Much of the film is about the Perlman family, Elio’s parents’estate,  a villa. The building is real, not a set. It is located in Moscazzano, a village of 800 people near Crema.

The building is an imposing structure with a patina. In the 13th century, the influential and powerful Vimercati family of Milan moved to Crema and began building this rural mansion on the ruins of a former castle, according to records. Moscazzano’s feudal record in this respect dates back to 1499. Until the 18th century, the villa underwent many alterations and transformations.

When Angela, a Vimercati daughter, married the Count of Griffoni Sant’Angelo, the estate and the palace passed into the hands of the Griffoni family in 1776. A work by the artist Finoli Bassano, depicting the castle then bearing the name of the Count’s family, survives from the early 1820s and was painted in honour of Count Angelo Griffoni Sant’Angelo, with whom the man of the Count’s family had died. The villa has changed hands and has undergone many transformations over the centuries, both in the building itself and in the impressive gardens that surround it.

It has been the property of the Stramezzi family for the longest time, for eight decades, when it was bought in 1961 by the Albergoni family, who still own it today.

They made their fortune thanks to their iron company. Francesco Albergoni, better known as Popi, was a popular botanical professor. Albergoni, like Professor Perlman in the film, had a doctorate in science. Albergoni decided to let much of the estate run wild because he planned to raise free-range rabbits. It is said that every morning the old professor had breakfast among the rabbits. Villa Albergoni was inherited by his two sons.


It has two floors and two towers – the kitchen was added to one side.

On the left is the newer kitchen building.


The property was once surrounded by a beautiful park, which has now become overgrown. The villa itself is in need of renovation – inside and out – but even in its dilapidated state it is still beautiful.

Here the professor often dined with his family and Oliver at the table set under the trees.

Picture: Sony Pictures


Luca Guadagnino, the film’s director, who lives in neighbouring Crema, knew one of the Albergoni boys, Jacopo. He managed to arrange for the film to be shot in the deserted villa. While some of the rooms in the villa were used for filming the scenes, the other rooms were used as costume and make-up rooms and hairdressing salons. Jacopo Albergoni says that 80 percent of the furniture in the film belongs to his family.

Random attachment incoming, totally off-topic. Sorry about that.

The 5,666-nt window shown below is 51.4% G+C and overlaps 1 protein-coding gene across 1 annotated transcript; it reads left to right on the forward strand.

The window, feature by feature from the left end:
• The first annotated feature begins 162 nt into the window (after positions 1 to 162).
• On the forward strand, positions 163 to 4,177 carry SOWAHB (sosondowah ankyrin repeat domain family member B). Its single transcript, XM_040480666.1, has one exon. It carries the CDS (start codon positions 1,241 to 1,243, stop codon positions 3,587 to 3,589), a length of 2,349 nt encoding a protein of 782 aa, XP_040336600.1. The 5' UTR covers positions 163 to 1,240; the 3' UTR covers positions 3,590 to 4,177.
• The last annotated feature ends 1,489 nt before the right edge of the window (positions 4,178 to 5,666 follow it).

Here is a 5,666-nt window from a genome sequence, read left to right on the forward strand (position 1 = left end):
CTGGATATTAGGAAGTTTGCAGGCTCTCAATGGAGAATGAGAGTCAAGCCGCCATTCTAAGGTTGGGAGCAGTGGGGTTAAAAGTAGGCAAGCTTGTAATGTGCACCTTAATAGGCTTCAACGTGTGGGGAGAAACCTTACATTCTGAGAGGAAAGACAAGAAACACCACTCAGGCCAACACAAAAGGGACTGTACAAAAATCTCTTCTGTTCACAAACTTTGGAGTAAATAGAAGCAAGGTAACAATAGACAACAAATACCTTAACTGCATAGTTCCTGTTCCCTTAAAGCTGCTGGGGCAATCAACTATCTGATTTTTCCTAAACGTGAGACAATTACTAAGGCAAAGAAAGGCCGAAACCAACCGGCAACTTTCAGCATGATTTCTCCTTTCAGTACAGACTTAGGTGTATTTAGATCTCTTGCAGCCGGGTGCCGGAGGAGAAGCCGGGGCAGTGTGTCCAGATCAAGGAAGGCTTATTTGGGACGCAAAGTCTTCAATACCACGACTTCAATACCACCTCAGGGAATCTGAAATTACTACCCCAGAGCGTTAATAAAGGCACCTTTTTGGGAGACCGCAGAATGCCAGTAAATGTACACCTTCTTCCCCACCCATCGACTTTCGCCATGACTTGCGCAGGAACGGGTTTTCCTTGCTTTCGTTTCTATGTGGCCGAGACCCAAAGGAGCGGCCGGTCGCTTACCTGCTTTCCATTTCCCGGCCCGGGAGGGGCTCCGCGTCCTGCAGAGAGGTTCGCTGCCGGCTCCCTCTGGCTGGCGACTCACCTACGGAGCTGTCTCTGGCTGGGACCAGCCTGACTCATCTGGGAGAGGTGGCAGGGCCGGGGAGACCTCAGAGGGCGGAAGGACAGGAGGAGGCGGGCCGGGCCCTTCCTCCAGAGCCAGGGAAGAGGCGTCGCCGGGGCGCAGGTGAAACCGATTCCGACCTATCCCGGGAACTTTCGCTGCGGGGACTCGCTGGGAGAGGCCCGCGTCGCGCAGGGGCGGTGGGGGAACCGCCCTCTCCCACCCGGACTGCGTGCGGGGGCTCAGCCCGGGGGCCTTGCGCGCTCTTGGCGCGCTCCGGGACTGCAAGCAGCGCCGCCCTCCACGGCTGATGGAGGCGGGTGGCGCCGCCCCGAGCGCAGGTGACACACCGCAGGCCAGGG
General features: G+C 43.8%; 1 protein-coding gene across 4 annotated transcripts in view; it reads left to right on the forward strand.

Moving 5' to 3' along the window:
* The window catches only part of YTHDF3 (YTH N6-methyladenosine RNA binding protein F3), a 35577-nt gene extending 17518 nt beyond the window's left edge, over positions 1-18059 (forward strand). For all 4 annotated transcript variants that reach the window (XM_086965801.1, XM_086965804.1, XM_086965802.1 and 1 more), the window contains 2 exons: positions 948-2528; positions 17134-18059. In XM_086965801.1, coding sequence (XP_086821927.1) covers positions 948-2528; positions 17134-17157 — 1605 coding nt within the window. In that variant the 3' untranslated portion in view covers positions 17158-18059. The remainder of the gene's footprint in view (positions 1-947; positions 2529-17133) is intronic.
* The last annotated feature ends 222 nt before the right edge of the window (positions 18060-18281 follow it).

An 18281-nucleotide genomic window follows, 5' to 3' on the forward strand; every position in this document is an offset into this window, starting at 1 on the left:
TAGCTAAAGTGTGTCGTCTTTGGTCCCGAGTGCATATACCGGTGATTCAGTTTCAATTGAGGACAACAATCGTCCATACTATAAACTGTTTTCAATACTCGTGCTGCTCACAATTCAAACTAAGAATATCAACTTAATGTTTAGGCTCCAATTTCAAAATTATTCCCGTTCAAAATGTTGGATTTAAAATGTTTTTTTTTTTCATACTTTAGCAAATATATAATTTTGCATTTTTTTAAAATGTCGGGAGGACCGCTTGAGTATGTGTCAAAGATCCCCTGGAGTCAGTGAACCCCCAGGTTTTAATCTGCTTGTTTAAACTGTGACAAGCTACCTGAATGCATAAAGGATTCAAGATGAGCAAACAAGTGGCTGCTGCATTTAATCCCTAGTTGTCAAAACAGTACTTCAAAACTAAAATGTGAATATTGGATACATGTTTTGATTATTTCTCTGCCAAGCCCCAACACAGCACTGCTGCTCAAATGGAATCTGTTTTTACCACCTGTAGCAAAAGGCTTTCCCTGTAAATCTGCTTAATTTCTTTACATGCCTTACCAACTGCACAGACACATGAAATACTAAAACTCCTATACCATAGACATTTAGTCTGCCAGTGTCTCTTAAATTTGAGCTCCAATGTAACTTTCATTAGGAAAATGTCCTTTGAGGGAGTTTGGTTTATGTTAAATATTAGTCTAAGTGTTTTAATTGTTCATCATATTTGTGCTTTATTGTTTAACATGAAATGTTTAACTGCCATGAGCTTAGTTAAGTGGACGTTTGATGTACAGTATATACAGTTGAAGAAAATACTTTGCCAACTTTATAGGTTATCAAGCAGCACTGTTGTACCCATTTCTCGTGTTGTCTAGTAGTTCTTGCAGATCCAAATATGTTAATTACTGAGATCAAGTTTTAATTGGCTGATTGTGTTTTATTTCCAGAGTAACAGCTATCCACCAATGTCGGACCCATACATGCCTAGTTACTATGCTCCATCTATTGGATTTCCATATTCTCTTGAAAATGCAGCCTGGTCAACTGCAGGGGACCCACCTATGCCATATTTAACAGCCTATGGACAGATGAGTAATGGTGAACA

Jacopo says that the smells of the garden remind him most of his childhood. The garden was full of pomegranate trees, but the peach and apricot trees were brought in by the film makers, a kind of film ‘prop’. Jacopo says the garden was always his father’s pride and joy.


The villa was once the jewel in Moscazzano’s crown. A watercolour still exists showing the estate in its original state. This tells us that the villa was once surrounded by an elegant park and was in fact much larger than what remains. The painting shows that where the street now stands, and the farm buildings on the adjacent plot, there was once a dam or stream with a slender bridge spanning it. According to the latest information, probably due to the popularity of the film and the influx of tourists, it has been decided to restore the park to its original state.

Villa Albergoni

Picture/Author: Finoli Bassano (notizie sec. XIX), incisore

As interest in Villa Albergoni has increased, the owners recently decided to sell the property.

Currently asking €1.7 million. However, the investor must have much more capital, as the plaster is falling off in many places inside the building, and the frescoes should be restored to their original state. According to Jacopo Albergoni, the villa was already for sale, because the two brothers could only visit the house once a year, in the summer, and the maintenance costs were enormous.

They think that now, with the popularity of the film increasing the value of the property, it is worth selling it. The villa’s gardener tells us that tourists visit the villa daily to admire its beauty and to pay homage to the film and its creators.




Featured pic: Artur Dancs